The word ketchup originally meant “fish sauce” in a dialect of Fujian province, the humid coastal region that also gave us the word “tea” (from Fujianese te). By the turn of the 18th century, fish sauce and arrack had become as profitable for British merchants as they were for Chinese traders.
From 1750 to 1850 the word ketchup began to mean any number of thin dark sauces made of mushrooms or even walnuts. It wasn’t until the 19th century that people first began to add tomato to ketchups, probably first in Britain.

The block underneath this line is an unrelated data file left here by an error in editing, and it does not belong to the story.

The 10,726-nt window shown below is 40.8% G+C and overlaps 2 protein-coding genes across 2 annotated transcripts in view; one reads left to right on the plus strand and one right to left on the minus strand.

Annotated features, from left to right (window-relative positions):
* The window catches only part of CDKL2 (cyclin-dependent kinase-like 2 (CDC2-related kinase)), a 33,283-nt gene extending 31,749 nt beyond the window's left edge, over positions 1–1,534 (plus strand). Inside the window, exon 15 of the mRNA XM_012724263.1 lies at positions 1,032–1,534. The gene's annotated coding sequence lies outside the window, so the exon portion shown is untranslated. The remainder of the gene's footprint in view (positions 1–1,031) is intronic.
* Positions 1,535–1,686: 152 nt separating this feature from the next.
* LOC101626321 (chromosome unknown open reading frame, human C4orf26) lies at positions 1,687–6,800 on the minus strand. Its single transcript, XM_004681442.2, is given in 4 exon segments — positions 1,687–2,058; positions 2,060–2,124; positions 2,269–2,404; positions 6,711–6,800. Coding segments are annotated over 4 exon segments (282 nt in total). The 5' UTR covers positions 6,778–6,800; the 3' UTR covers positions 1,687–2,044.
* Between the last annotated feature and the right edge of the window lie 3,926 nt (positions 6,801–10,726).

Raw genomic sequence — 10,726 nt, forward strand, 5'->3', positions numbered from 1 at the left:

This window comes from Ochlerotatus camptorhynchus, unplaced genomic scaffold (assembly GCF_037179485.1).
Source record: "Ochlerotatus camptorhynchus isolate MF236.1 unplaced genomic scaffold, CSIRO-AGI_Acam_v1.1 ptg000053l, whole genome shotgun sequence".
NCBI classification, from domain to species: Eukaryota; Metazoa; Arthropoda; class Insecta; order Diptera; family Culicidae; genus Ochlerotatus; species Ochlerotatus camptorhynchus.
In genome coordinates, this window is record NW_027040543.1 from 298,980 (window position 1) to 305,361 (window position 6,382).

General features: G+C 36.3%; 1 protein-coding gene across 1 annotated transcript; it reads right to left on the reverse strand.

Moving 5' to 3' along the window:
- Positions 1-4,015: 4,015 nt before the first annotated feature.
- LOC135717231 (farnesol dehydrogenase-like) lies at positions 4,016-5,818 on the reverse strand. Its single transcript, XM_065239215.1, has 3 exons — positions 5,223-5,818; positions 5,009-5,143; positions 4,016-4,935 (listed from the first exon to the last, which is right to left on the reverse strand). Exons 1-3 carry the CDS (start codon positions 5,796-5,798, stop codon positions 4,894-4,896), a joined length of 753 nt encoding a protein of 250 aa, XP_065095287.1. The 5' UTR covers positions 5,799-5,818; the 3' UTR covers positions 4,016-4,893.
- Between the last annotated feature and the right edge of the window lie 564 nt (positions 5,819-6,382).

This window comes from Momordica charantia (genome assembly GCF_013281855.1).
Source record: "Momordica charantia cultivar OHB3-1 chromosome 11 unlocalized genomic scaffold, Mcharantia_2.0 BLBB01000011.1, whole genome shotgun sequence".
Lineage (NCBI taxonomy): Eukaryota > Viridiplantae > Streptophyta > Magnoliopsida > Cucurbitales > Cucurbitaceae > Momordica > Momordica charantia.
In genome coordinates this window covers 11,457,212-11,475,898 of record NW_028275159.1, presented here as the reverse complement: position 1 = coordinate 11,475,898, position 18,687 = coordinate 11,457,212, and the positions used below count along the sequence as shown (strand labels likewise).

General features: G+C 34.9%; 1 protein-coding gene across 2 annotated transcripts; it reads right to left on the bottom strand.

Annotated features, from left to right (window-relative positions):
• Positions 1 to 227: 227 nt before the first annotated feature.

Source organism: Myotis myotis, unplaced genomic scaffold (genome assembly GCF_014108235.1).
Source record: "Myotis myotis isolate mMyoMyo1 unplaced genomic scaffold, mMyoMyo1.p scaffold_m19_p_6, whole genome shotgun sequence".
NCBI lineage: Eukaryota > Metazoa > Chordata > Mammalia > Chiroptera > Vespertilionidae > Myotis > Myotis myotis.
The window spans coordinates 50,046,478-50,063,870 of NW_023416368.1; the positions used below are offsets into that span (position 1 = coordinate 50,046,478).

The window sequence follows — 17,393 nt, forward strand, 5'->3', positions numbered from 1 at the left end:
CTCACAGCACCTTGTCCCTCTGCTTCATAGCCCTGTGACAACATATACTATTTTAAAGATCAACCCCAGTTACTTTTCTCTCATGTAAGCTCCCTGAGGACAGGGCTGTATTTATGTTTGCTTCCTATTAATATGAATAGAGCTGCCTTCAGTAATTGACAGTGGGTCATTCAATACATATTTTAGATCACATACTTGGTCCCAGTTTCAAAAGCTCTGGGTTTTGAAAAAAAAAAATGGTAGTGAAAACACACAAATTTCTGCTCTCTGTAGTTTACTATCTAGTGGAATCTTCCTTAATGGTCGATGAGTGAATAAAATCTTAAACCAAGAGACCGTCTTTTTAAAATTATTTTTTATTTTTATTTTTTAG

By the mid-1850s, the anchovies had been dropped, and it was only in 1890 that the need for better preservation (and the American sweet tooth) led American commercial ketchup manufacturers like Heinz to greatly increase the sugar in ketchup, leading to our modern sweet and sour formula.
The evolution of ketchup reads like a classic product iteration; one that spans over centuries and continents. Starting off as a basic fish sauce, ketchup was refined by different cultures to the tune of market feedback. 300 years later, the recipe with the widest appeal won, and ketchup became the world’s most popular condiment.
Consumer darwinism at its best.
What other examples have you come across? Let me know.